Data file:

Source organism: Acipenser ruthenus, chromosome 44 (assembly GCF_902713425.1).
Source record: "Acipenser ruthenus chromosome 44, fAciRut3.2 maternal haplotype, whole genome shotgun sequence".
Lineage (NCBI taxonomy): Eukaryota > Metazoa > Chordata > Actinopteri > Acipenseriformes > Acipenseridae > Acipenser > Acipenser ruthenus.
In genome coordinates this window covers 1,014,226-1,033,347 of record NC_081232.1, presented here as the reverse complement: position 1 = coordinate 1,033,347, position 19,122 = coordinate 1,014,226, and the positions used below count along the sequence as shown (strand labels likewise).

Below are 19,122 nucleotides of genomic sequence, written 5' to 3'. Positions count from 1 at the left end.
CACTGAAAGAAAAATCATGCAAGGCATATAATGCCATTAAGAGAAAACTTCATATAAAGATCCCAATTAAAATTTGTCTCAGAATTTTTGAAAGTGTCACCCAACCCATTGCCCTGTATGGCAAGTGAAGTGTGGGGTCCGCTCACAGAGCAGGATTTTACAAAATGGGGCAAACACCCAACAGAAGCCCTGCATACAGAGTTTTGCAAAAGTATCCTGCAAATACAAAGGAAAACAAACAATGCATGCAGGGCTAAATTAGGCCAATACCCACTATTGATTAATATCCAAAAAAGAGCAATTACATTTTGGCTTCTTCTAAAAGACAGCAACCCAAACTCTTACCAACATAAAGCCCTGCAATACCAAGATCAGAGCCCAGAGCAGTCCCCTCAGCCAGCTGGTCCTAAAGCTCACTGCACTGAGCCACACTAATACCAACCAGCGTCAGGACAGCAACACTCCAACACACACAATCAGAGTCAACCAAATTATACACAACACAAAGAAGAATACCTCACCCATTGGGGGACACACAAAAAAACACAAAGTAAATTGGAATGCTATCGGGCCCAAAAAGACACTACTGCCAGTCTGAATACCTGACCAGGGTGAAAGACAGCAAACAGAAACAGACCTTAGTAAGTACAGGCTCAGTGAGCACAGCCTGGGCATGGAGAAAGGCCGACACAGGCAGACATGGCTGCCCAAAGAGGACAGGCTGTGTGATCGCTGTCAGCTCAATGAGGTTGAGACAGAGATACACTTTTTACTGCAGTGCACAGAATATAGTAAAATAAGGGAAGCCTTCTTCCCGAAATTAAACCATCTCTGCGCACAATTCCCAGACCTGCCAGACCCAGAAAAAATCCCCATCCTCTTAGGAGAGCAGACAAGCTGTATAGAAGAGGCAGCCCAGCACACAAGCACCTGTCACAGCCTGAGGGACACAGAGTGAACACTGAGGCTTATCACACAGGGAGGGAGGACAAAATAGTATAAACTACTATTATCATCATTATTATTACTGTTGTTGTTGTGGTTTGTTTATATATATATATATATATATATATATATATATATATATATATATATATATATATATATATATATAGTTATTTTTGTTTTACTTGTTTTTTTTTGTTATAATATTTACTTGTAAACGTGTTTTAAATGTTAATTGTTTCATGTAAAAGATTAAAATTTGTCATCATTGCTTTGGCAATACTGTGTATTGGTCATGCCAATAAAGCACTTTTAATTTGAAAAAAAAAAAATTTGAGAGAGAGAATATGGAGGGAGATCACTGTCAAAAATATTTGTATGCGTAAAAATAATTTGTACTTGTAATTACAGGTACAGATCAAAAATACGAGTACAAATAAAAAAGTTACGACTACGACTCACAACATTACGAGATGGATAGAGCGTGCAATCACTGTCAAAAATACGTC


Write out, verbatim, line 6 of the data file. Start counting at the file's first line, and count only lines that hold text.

CACTGAAAGAAAAATCATGCAAGGCATATAATGCCATTAAGAGAAAACTTCATATAAAGATCCCAATTAAAATTTGTCTCAGAATTTTTGAAAGTGTCACCCAACCCATTGCCCTGTATGGCAAGTGAAGTGTGGGGTCCGCTCACAGAGCAGGATTTTACAAAATGGGGCAAACACCCAACAGAAGCCCTGCATACAGAGTTTTGCAAAAGTATCCTGCAAATACAAAGGAAAACAAACAATGCATGCAGGGCTAAATTAGGCCAATACCCACTATTGATTAATATCCAAAAAAGAGCAATTACATTTTGGCTTCTTCTAAAAGACAGCAACCCAAACTCTTACCAACATAAAGCCCTGCAATACCAAGATCAGAGCCCAGAGCAGTCCCCTCAGCCAGCTGGTCCTAAAGCTCACTGCACTGAGCCACACTAATACCAACCAGCGTCAGGACAGCAACACTCCAACACACACAATCAGAGTCAACCAAATTATACACAACACAAAGAAGAATACCTCACCCATTGGGGGACACACAAAAAAACACAAAGTAAATTGGAATGCTATCGGGCCCAAAAAGACACTACTGCCAGTCTGAATACCTGACCAGGGTGAAAGACAGCAAACAGAAACAGACCTTAGTAAGTACAGGCTCAGTGAGCACAGCCTGGGCATGGAGAAAGGCCGACACAGGCAGACATGGCTGCCCAAAGAGGACAGGCTGTGTGATCGCTGTCAGCTCAATGAGGTTGAGACAGAGATACACTTTTTACTGCAGTGCACAGAATATAGTAAAATAAGGGAAGCCTTCTTCCCGAAATTAAACCATCTCTGCGCACAATTCCCAGACCTGCCAGACCCAGAAAAAATCCCCATCCTCTTAGGAGAGCAGACAAGCTGTATAGAAGAGGCAGCCCAGCACACAAGCACCTGTCACAGCCTGAGGGACACAGAGTGAACACTGAGGCTTATCACACAGGGAGGGAGGACAAAATAGTATAAACTACTATTATCATCATTATTATTACTGTTGTTGTTGTGGTTTGTTTATATATATATATATATATATATATATATATATATATATATATATATATATATATATATATATATAGTTATTTTTGTTTTACTTGTTTTTTTTTGTTATAATATTTACTTGTAAACGTGTTTTAAATGTTAATTGTTTCATGTAAAAGATTAAAATTTGTCATCATTGCTTTGGCAATACTGTGTATTGGTCATGCCAATAAAGCACTTTTAATTTGAAAAAAAAAAAATTTGAGAGAGAGAATATGGAGGGAGATCACTGTCAAAAATATTTGTATGCGTAAAAATAATTTGTACTTGTAATTACAGGTACAGATCAAAAATACGAGTACAAATAAAAAAGTTACGACTACGACTCACAACATTACGAGATGGATAGAGCGTGCAATCACTGTCAAAAATACGTC